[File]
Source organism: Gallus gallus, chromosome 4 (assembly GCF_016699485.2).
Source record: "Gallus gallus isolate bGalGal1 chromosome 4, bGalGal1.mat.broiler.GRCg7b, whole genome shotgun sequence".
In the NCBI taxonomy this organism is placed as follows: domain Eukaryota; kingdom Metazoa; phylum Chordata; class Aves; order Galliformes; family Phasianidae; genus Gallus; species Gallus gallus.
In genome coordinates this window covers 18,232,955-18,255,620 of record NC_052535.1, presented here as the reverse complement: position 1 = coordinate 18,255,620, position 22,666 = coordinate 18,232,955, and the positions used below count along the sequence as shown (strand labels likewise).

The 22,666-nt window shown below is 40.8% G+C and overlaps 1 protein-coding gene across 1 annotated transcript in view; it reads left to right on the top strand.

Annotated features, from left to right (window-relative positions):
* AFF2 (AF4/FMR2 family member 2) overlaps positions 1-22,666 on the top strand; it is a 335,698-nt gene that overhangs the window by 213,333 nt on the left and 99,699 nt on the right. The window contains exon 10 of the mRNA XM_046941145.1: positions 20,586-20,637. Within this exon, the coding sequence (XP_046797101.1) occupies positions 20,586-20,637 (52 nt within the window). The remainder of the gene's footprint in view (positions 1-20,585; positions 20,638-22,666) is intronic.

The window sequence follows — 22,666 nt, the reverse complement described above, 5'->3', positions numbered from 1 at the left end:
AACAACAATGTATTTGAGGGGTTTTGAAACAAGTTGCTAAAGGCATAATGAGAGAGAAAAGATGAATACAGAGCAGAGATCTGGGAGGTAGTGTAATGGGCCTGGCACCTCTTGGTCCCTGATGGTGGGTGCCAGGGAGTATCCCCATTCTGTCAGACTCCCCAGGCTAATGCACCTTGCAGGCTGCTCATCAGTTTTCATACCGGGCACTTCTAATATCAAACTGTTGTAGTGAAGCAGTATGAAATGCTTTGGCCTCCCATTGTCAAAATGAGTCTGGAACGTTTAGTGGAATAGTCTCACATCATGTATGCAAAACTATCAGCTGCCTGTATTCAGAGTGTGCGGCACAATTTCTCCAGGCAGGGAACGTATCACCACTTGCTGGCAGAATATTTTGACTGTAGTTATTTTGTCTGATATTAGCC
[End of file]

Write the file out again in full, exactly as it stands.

Source organism: Gallus gallus, chromosome 4 (assembly GCF_016699485.2).
Source record: "Gallus gallus isolate bGalGal1 chromosome 4, bGalGal1.mat.broiler.GRCg7b, whole genome shotgun sequence".
In the NCBI taxonomy this organism is placed as follows: domain Eukaryota; kingdom Metazoa; phylum Chordata; class Aves; order Galliformes; family Phasianidae; genus Gallus; species Gallus gallus.
In genome coordinates this window covers 18,232,955-18,255,620 of record NC_052535.1, presented here as the reverse complement: position 1 = coordinate 18,255,620, position 22,666 = coordinate 18,232,955, and the positions used below count along the sequence as shown (strand labels likewise).

The 22,666-nt window shown below is 40.8% G+C and overlaps 1 protein-coding gene across 1 annotated transcript in view; it reads left to right on the top strand.

Annotated features, from left to right (window-relative positions):
* AFF2 (AF4/FMR2 family member 2) overlaps positions 1-22,666 on the top strand; it is a 335,698-nt gene that overhangs the window by 213,333 nt on the left and 99,699 nt on the right. The window contains exon 10 of the mRNA XM_046941145.1: positions 20,586-20,637. Within this exon, the coding sequence (XP_046797101.1) occupies positions 20,586-20,637 (52 nt within the window). The remainder of the gene's footprint in view (positions 1-20,585; positions 20,638-22,666) is intronic.

The window sequence follows — 22,666 nt, the reverse complement described above, 5'->3', positions numbered from 1 at the left end:
AACAACAATGTATTTGAGGGGTTTTGAAACAAGTTGCTAAAGGCATAATGAGAGAGAAAAGATGAATACAGAGCAGAGATCTGGGAGGTAGTGTAATGGGCCTGGCACCTCTTGGTCCCTGATGGTGGGTGCCAGGGAGTATCCCCATTCTGTCAGACTCCCCAGGCTAATGCACCTTGCAGGCTGCTCATCAGTTTTCATACCGGGCACTTCTAATATCAAACTGTTGTAGTGAAGCAGTATGAAATGCTTTGGCCTCCCATTGTCAAAATGAGTCTGGAACGTTTAGTGGAATAGTCTCACATCATGTATGCAAAACTATCAGCTGCCTGTATTCAGAGTGTGCGGCACAATTTCTCCAGGCAGGGAACGTATCACCACTTGCTGGCAGAATATTTTGACTGTAGTTATTTTGTCTGATATTAGCC